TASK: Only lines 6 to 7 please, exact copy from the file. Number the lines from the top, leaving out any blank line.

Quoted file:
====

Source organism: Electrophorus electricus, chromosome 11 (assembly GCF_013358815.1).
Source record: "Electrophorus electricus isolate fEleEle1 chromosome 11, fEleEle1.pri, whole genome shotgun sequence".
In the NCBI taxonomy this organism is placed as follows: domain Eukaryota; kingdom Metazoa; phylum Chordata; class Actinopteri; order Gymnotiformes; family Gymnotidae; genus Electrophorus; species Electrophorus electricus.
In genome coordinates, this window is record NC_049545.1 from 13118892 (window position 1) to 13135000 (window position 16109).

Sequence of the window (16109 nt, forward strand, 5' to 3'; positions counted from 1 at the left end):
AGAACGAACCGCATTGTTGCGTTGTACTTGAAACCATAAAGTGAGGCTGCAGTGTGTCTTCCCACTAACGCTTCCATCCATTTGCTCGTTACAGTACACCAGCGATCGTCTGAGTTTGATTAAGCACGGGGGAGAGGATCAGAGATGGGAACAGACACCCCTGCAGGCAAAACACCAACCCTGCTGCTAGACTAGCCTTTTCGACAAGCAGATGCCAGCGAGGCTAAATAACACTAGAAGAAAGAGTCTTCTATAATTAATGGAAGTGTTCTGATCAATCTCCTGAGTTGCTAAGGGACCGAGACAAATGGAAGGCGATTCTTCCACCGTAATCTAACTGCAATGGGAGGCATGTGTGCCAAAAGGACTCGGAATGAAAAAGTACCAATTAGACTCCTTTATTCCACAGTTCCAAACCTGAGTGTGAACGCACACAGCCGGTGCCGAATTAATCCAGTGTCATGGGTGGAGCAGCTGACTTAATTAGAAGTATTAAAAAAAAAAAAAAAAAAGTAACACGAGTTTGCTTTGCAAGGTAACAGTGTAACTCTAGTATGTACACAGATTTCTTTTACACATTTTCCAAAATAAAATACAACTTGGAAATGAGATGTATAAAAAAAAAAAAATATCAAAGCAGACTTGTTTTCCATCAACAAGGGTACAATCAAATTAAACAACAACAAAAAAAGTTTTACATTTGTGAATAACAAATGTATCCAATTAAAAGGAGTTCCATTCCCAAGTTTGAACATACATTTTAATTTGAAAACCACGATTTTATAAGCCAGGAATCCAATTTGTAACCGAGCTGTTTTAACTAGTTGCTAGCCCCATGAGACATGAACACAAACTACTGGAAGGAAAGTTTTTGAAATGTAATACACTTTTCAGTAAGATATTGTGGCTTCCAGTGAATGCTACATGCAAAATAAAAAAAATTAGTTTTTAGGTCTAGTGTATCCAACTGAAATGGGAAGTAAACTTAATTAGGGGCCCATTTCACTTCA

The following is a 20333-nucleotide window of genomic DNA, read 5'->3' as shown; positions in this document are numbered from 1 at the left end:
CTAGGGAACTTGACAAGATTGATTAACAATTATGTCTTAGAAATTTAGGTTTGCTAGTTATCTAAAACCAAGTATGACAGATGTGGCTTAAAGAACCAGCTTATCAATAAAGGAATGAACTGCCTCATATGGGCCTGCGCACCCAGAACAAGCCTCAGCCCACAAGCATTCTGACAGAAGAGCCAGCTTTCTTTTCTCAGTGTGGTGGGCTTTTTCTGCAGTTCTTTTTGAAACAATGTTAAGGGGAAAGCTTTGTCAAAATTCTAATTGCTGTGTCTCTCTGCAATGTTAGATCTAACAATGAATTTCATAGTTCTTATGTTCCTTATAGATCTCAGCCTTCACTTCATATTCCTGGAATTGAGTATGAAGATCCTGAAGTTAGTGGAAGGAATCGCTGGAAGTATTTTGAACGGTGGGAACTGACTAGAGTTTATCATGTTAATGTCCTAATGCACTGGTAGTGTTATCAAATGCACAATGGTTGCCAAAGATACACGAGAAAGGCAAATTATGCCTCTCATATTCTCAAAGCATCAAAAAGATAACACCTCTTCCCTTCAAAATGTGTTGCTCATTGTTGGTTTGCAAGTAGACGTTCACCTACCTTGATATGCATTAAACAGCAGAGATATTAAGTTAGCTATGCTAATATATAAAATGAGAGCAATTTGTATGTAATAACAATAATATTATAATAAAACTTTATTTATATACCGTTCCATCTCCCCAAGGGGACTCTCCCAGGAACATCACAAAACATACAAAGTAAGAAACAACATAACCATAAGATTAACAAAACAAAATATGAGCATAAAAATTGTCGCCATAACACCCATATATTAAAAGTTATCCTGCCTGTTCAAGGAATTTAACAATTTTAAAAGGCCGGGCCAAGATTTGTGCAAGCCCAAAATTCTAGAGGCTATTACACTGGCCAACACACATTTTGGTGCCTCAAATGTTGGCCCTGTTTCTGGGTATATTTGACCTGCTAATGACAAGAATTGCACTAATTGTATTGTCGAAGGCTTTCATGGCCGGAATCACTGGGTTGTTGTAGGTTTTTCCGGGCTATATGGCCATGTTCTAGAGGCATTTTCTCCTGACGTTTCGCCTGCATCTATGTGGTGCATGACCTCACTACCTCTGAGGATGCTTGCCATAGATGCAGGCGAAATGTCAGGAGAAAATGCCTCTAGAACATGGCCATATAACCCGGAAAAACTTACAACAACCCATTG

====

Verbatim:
AGAACGAACCGCATTGTTGCGTTGTACTTGAAACCATAAAGTGAGGCTGCAGTGTGTCTTCCCACTAACGCTTCCATCCATTTGCTCGTTACAGTACACCAGCGATCGTCTGAGTTTGATTAAGCACGGGGGAGAGGATCAGAGATGGGAACAGACACCCCTGCAGGCAAAACACCAACCCTGCTGCTAGACTAGCCTTTTCGACAAGCAGATGCCAGCGAGGCTAAATAACACTAGAAGAAAGAGTCTTCTATAATTAATGGAAGTGTTCTGATCAATCTCCTGAGTTGCTAAGGGACCGAGACAAATGGAAGGCGATTCTTCCACCGTAATCTAACTGCAATGGGAGGCATGTGTGCCAAAAGGACTCGGAATGAAAAAGTACCAATTAGACTCCTTTATTCCACAGTTCCAAACCTGAGTGTGAACGCACACAGCCGGTGCCGAATTAATCCAGTGTCATGGGTGGAGCAGCTGACTTAATTAGAAGTATTAAAAAAAAAAAAAAAAAAGTAACACGAGTTTGCTTTGCAAGGTAACAGTGTAACTCTAGTATGTACACAGATTTCTTTTACACATTTTCCAAAATAAAATACAACTTGGAAATGAGATGTATAAAAAAAAAAAAATATCAAAGCAGACTTGTTTTCCATCAACAAGGGTACAATCAAATTAAACAACAACAAAAAAAGTTTTACATTTGTGAATAACAAATGTATCCAATTAAAAGGAGTTCCATTCCCAAGTTTGAACATACATTTTAATTTGAAAACCACGATTTTATAAGCCAGGAATCCAATTTGTAACCGAGCTGTTTTAACTAGTTGCTAGCCCCATGAGACATGAACACAAACTACTGGAAGGAAAGTTTTTGAAATGTAATACACTTTTCAGTAAGATATTGTGGCTTCCAGTGAATGCTACATGCAAAATAAAAAAAATTAGTTTTTAGGTCTAGTGTATCCAACTGAAATGGGAAGTAAACTTAATTAGGGGCCCATTTCACTTCA

The following is a 20333-nucleotide window of genomic DNA, read 5'->3' as shown; positions in this document are numbered from 1 at the left end: